Vietnam is a country that I have been wanting to visit for a long time, especially as I’d heard so many great things about it and I utterly adore Vietnamese food. The first proper stop on our trip to Vietnam was to the ancient riverside town of Hoi An.

We had caught a flight from Ho Chi Minh airport to Da Nang (Vietnam’s third-largest city) which is in close proximity to Hoi An. I would recommend spending a day exploring Hoi An, as there’s plenty to see. 

Hoi An

Once darkness descends, Hoi An really comes to life. Its bustling night market comes into full swing and the spectrum of silk lanterns light up. The atmosphere is electric – it really is an incredible travel experience that is not to be missed.

It just so happened that our visit coincided with the full moon, which is considered to be one of the most sacred times of the month. As a result, the place was looking even more magical than usual. We noticed that many people were donning áo dài, the traditional Vietnamese dress, with a conical hat to boot. The outfits are made from silk, embellished with beads and look incredibly elegant. The streets are lined with vendors selling trinkets and souvenirs that you can bring back from loved ones.  It’s also a fantastic place to take some snaps.

Scores of people were taking to the Thu Bon River on narrow wooden boats and were placing paper lanterns on the water, which is said to bring good luck.

Japanese Bridge – Hoi An

The Japanese Bridge is one of Hoi An’s main focal points. It was built in the 16th century and was a symbol of camaraderie between the Chinese and Japanese. Inside there is a Buddhist temple and lots of fascinating information about its history.

Phung Hung House – Hoi An

Located nearby, the Phung Hung House is also well worth a visit. It’s one of the town’s most historically significant buildings. Stepping inside is like stepping back in time – it makes for a fascinating insight into what life was like back then.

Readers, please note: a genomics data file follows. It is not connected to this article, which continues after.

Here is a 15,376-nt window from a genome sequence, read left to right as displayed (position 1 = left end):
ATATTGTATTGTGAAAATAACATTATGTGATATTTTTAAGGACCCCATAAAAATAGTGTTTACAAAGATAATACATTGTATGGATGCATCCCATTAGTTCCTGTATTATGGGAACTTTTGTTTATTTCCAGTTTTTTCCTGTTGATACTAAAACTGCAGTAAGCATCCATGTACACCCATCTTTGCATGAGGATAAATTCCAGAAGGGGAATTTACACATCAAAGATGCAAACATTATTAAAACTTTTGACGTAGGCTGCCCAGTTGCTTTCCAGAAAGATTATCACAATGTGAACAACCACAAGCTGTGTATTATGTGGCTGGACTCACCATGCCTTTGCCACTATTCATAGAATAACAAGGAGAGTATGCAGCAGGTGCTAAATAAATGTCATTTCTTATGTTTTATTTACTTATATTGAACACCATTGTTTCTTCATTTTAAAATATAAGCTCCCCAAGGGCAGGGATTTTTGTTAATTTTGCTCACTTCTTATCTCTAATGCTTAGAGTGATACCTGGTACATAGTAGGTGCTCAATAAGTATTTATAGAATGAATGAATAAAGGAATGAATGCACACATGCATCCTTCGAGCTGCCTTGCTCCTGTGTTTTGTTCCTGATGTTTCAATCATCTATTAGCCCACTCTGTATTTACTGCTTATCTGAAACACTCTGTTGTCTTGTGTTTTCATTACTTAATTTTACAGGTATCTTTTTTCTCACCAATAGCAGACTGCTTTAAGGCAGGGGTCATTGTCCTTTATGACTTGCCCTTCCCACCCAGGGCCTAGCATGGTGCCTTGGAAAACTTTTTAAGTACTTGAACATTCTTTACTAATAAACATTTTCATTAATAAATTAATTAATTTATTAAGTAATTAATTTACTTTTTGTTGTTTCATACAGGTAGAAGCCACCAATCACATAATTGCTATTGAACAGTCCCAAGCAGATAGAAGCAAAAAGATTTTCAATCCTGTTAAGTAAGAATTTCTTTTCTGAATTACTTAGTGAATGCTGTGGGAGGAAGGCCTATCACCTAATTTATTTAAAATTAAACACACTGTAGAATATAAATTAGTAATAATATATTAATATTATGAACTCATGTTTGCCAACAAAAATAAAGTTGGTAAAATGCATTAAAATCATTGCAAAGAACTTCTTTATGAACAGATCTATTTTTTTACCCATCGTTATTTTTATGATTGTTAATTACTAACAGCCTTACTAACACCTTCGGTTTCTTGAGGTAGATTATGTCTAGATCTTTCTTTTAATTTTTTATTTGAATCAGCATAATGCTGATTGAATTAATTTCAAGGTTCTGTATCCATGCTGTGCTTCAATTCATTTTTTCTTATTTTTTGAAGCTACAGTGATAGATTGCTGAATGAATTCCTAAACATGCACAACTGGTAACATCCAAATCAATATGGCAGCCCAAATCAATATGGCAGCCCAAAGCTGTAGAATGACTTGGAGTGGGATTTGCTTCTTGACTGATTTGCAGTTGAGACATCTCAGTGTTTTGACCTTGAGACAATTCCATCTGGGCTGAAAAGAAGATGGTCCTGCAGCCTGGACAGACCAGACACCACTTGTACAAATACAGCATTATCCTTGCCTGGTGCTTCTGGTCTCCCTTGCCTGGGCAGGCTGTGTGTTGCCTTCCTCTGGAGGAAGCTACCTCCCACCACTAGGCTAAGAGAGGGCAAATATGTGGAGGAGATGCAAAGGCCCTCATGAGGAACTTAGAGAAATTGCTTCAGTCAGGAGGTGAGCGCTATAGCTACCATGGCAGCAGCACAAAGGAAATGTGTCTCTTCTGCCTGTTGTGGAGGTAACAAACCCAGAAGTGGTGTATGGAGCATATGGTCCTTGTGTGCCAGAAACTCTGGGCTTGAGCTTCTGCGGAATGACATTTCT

Bana Hills – Da Nang

A real highlight of our trip to Vietnam was visiting the Bana Hills, located in Da Nang. To reach the resort, you take a half hour or so cable car ride up the mountain. The views during the ascent were in themselves incredibly impressive. What you’ll find at the top will beggar belief. There are hotels, castles, amusement rides and restaurants. You name it. 

Hue

Hue is a popular destination in Vietnam because of all of its cultural and historical sights, which kept us busy during our time there. 

Hue Citadel

Hue Citadel was once home to the emperor and his entourage of concubines. Much of the impressive structure was destroyed during the Vietnam war, however, it has now been largely restored. I would highly recommend exploring the Citadel if you visit Hue as it’s an incredibly fascinating place.

Dong Ba market – Hue

We rounded up our tour with a quick visit to Dong Ba market. Although they can often be a bit of an assault on the senses, I always enjoy exploring local markets because of all of the weird and wonderful things that there are to see.

Emperor Tombs – Hue

Another thing that has really put Hue on the map are the Emperor Tombs. We visited the Minh Mang, Khai Dinh, Tu Duc and Dong Khanh tombs, which were all incredibly impressive.  

Vinpearl Hotel Hue

We stayed at the Vinpearl Hotel during our time in Hue and had such a great experience that it warrants a mention. The Vinpearl Hotel is the tallest building in Hue and is a bit of a landmark. From your room you can enjoy the best views of Hue and beyond. We were lucky to have a room on the 32nd floor, right at the very top, with wraparound full-length windows. Admiring the city on-high during different times of the day was something we really enjoyed.